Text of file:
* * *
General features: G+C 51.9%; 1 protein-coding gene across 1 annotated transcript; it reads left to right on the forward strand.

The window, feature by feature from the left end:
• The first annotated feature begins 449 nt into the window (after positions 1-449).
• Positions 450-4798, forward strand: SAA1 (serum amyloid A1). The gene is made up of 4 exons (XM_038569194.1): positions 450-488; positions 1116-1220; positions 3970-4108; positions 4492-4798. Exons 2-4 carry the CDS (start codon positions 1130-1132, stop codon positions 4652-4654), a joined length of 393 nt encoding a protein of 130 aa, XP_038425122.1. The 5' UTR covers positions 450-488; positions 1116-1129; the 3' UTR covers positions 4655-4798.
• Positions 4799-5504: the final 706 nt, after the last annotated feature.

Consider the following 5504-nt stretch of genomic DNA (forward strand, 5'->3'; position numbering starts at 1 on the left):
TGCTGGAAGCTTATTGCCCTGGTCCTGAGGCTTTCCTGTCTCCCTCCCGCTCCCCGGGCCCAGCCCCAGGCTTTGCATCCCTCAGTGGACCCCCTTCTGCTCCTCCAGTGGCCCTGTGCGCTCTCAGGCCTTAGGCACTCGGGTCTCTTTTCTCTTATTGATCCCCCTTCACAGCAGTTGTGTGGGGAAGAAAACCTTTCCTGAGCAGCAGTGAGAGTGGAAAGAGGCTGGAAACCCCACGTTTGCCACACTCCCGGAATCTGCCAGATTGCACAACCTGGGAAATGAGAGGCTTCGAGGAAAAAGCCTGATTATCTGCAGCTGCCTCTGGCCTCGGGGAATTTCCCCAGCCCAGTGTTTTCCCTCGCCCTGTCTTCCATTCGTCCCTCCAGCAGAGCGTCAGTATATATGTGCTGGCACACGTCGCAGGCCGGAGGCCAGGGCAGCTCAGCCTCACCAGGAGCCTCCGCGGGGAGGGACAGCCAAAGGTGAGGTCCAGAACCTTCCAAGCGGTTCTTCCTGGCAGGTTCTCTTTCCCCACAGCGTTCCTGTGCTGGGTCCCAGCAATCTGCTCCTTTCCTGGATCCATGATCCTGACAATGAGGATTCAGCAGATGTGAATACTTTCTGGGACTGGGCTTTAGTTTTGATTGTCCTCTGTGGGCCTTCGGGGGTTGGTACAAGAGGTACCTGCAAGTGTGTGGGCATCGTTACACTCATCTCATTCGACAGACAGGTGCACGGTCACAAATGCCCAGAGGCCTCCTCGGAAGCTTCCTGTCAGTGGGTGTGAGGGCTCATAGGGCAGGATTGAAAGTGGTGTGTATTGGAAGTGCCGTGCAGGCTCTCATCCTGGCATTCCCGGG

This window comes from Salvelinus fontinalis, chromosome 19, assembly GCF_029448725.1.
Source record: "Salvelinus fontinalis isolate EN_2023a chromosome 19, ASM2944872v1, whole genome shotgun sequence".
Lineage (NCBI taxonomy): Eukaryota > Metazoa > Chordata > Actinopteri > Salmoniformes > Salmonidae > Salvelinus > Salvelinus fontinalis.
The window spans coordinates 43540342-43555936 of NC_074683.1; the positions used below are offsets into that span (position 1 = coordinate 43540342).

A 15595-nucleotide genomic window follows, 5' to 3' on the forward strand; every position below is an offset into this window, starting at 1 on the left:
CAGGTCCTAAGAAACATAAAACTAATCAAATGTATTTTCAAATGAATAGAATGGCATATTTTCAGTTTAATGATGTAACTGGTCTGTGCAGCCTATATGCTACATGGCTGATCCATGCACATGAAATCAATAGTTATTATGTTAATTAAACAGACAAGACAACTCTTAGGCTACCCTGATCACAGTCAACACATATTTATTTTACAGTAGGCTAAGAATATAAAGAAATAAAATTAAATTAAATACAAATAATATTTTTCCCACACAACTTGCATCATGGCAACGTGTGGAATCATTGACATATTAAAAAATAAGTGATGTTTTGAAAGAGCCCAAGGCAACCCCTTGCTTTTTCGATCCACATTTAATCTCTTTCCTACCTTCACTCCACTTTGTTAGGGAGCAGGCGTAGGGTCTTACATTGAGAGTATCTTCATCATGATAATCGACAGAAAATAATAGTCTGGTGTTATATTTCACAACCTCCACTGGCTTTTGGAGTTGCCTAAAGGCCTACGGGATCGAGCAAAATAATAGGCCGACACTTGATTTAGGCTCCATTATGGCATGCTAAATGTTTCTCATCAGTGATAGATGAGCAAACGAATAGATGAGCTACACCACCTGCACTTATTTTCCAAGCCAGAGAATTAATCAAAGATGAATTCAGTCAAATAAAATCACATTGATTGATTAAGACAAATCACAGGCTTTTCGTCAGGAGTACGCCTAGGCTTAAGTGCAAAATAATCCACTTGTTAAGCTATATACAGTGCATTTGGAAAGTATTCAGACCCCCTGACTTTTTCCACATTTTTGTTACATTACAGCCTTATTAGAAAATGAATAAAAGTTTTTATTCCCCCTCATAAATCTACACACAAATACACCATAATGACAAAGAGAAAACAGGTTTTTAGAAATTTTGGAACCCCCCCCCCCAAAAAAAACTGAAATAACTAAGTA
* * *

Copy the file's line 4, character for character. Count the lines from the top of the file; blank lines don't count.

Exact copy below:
• Positions 450-4798, forward strand: SAA1 (serum amyloid A1). The gene is made up of 4 exons (XM_038569194.1): positions 450-488; positions 1116-1220; positions 3970-4108; positions 4492-4798. Exons 2-4 carry the CDS (start codon positions 1130-1132, stop codon positions 4652-4654), a joined length of 393 nt encoding a protein of 130 aa, XP_038425122.1. The 5' UTR covers positions 450-488; positions 1116-1129; the 3' UTR covers positions 4655-4798.